Now all roads lead to France and heavy is the tread
Of the living; but the dead returning lightly dance.
Edward Thomas, Roads

Tuesday, May 20, 2014

We Will Not Fight: The Untold Story of the First World War's Conscientious Objectors — Reviewed by Jane Mattisson Ekstam

We Will Not Fight: The Untold Story of the First World War's Conscientious Objectors
by Will Ellsworth-Jones
Aurum, 2008

We Will Not Fight is the poignant story of 35 British conscientious objectors who were shipped to France by the British Army because they refused to fight. Who were these men? Why did they refuse to fight? And how were they viewed by their contemporaries? These questions form the basis of Ellsworth-Jones's thoughtful and compelling study.

COs in a Work Camp

Prompted by a newspaper article on the 35 conscientious objectors that appeared in the Daily Telegraph in May 1999, Will Ellsworth-Jones explores the motives and beliefs of conscientious objectors faced with the introduction of conscription by the Military Service Act on 27 January 1916. The heavy losses in the first two years of the war and the activities of the White Feather Brigade increased the pressure on conscientious objectors, who were regarded as both disloyal and cowardly. Ellsworth-Jones corrects this view by providing the background to the men's defiance and describing the horrendous conditions under which they were incarcerated. Theirs is a story of courage based on religious belief and unbending conviction. With the aid of diaries and letters, We Will Not Fight re-creates the personal story of British conscientious objection from 1916 to the end of the war.

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The focus is primarily on Bert Brocklesbury, a newly qualified school teacher. When asked by the Non Combatant Corps (an alternative to bearing weapons) if he had ever made any sacrifices for his opinions, Bert answered that he had worked for 18 years to help missionary enterprise. He realized that his interlocutors would neither understand nor accept his views or principles. Incarcerated first at Pontefract Barracks and subsequently at Richmond Castle before being sent to France, Bert was interrogated by a captain. Part of the interview, which clearly states Bert's position, is recorded in We Will Not Fight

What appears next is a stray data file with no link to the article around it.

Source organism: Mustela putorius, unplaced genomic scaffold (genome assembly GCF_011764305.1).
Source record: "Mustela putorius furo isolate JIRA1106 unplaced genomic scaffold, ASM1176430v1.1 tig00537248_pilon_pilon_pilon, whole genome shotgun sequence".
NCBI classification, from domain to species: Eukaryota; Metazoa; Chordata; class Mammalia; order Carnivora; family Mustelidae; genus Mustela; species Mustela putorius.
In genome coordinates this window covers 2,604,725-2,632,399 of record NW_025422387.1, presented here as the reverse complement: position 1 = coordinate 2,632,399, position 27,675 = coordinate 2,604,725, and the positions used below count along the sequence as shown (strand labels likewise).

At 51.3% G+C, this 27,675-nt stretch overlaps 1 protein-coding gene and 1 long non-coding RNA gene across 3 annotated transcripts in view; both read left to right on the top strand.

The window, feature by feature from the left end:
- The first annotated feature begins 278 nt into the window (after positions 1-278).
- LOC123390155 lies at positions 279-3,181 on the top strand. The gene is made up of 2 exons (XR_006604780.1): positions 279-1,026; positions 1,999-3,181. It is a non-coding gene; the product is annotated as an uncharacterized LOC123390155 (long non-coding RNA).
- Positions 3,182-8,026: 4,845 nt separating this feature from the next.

"Why are you a conscientious objector?"

"Do you not think that those commands apply to individuals but not to the state?"

"They apply to both."

"Are you a Christian?"

'There are thousands of Christians in the war.'
'It's not my idea of being a Christian.'

For the remainder of the war, they were held prisoner in England. Bert Brocklesbury was fortunate in that he was one of the few who had the support of his family. His fiancée, however, broke off their engagement. After the war, Bert found it difficult to find a teaching job after having refused to fight. Turning to a missionary career instead, he found not only peace but also his future wife.

Memorials to COs at Tavistock Gardens, London

Bert's story is set in the context of recruitment policies in Britain and the general public disdain for conscientious objection, not least among women. Supplemented by photographs of the Brocklesbury family, Bert's brothers in uniform, groups of conscientious objectors doing hard labor, prison cells and newspaper clippings about conscientious objection, We Will Not Fight is both an historical and a personal story about one of the least understood features of World War One. It is also, as Ellsworth-Jones reminds us, a story that continues to reverberate to this day.

Jane Mattisson Ekstam

1 comment:

  1. Ultimately I think these men were misguided.
    But it does take a very particular kind of courage, moral courage, to do what they did. If people were calling you a coward or a traitor, it would be extremely tempting to join up for that reason alone.
    Not all Christians took the principle that far. I was brought up in the Plymouth Brethren, and they perceived a tension between the Christian principle of not taking life, with the Biblical injunction to "obey those whom God had set over you" (i.e the Government). They mostly resolved this by accepting conscription but opting to join the Non-Combatant Corps. This was not always an easy option; several became stretcher-bearers in the front line, and at least one was in bomb disposal (in WW2).
    Having said that most Christians had no such scruples: a distant uncle of mine was a commited Christian and a member of a different splinter group of the Brethren: Captain Arthur Dean, MC and bar, Royal Engineers - we believe that he was the man who detonated the Hawthorn mine.